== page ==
Selecting the best Linux distro for business isn’t easy. With over three hundred active Linux distributions, choosing one for your business can take some serious time.
Admittedly, you don’t have to try all the Linux distro. A few distros, like deepin and elementary, are obviously aimed at desktop users. Probably, too, you won’t want Ubuntu Studio, with its emphasis on creativity, or DebianEdu, which is obviously intended for the class room. Yet even if you eliminate the distros that are a personal hobby or most of the dozens derived from Debian or Ubuntu, the choices are still overwhelming.
Instead, you probably need to begin with the question: What business task do you plan to use your choice of distros for?
Best Linux Distros for Business: Not Ordered by “Best”
The best Linux distro for business – for your business – is unique to your situation. So since your choice is particular to your business, this list is not ordered by “top” or “best” Linux distro. Peruse the options and see what works best for your challenges and issues. The top contenders:
Think of Red Hat Enterprise Linux as the default option. If you are familiar with proprietary software, Red Hat offers you a similar relationship, including support and regular upgrades, but with a Linux distribution. It not only boasts military grade security and minimal downtime, but, perhaps just as important, more business experience than any of its rivals and developers responsible for many of the innovations in Linux.
If you are unable to afford RHEL, try its community-based source Fedora. Be warned, though, that Fedora is RHEL’s first-draft, the place where new features are tested, and may sometimes be less stable. Also, its support is community-based, which may be outside your comfort zone.
CentOS is a community-based distribution based on Red Hat Enterprise Linux rather than Fedora. That means that it has an extra level of testing that, theoretically, makes it even more robust and secure. Third party support is available, as well as third party releases for variations of the ARM architecture.
CentOS may suit you if a traditional relationship with a vendor is not a concern, but you still wish to enjoy some of the advantages. As with any community-based software, it requires at least one person in your business able to put in time to remain knowledgeable and up to date.
As a first generation descendant of Debian (see below), Ubuntu is not a bad choice for any business purpose. However, if your concern is the cloud — specifically OpenStack — then you should look at Ubuntu.
In the last five years, Ubuntu has moved its efforts away from the general Linux desktop to the cloud. It was an early adapter of OpenStack, and Canonical Software, the company behind Ubuntu, now claims that its OpenStack solution runs two-thirds of OpenStack deployments with over one thousand users. In addition, its OpenStack Autopilot is one of the easiest ways to install, configure, and upgrade OpenStack.
If security is your concern, Linux has numerous distributions, including Tail, Subgraph, and Whonix. However, if you want a security distribution that all employees can run from their desktops, the obvious choice is QubesOS.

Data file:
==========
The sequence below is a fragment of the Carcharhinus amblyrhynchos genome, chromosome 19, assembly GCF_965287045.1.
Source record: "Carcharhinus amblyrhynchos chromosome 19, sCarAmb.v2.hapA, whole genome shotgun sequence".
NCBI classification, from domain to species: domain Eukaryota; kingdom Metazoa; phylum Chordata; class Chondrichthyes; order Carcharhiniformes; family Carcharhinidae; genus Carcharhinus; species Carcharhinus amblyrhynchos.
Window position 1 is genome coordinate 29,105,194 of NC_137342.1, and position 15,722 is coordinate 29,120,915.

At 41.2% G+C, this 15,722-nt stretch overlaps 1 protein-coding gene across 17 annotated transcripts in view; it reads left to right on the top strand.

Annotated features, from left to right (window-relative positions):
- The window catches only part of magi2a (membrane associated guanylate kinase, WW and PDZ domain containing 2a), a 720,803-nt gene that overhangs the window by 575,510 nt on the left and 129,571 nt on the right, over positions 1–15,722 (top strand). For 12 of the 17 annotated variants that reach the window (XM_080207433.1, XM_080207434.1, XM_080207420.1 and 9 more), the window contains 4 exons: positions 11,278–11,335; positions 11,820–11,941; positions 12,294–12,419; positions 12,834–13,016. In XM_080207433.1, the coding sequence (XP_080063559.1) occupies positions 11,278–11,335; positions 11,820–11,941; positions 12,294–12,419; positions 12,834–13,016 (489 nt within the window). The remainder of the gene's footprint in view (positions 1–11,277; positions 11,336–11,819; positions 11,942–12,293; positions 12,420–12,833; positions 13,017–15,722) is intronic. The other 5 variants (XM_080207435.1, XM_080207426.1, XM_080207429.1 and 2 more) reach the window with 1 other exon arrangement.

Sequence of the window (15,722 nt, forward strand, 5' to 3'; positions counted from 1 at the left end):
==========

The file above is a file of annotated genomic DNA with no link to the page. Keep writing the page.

The major feature of QubesOS is security domains — different levels of security to which running applications are assigned. Even routine actions like copying a file are conducted in temporary security domains. As a result, any security violation is restricted to a very small part of the operating system, and can be easily contained.
This setup requires more RAM and storage than most distributions, especially if you use more than a few security domains. However, for easy and efficient security, no other distribution is so effective.
If you want to move all your employees to a Linux desktop, your choices are practically endless. However, if you want to make the transition as painless as possible, I suggest Linux Mint.
Based on Ubuntu and Debian, Linux Mint supports two classical desktops – that is, two desktop environments that consist of a work space, a panel, and a menu. MATE is a fork of GNOME 2, comparable to a Windows 7 or XP desktop, while Cinammon is a new, highly configurable classic desktop. Both seem to add new features with each release, but any regular computer user should feel comfortable in them in less than hour. In fact, some users may hardly notice the transition.
ChromiumOS is the distribution designed for Chrome Books — inexpensive computers that use cloud storage and online services as much as possible. As a business solution, they are ideal for employees who spend their time traveling or are scattered across different locations, yet need to share resources for each other. Best of all, support and maintenance are not your concern, although you should definitely look up encryption and other additional security measures.
If your answer is a secure server that you are going to maintain in-house, then the obvious choice is Debian Stable. In fact, Debian is a reasonable Linux distro for most business needs.
True, Debian rarely has the latest versions of software, and several years sometimes passes without a new release. However, for a server, those are not the features you want. You want a well-tested, quickly patched operating system – and no other distribution meets those criteria as well as Debian.
The one problem may be finding a qualified sysadmin to maintain your Debian servers. However, Debian is the source of almost two-thirds of the existing distros, so finding one shouldn’t be too difficult so long as you can pay market rates.
The Advantages of Direction
Take a moment to define your business needs, and choosing a Linux distribution becomes much easier. In many cases, you will still have more than one choice, but, because you have direction, deciding on the one you need should become much simpler. At the very least, it should reduce the amount of research you need to reach a decision.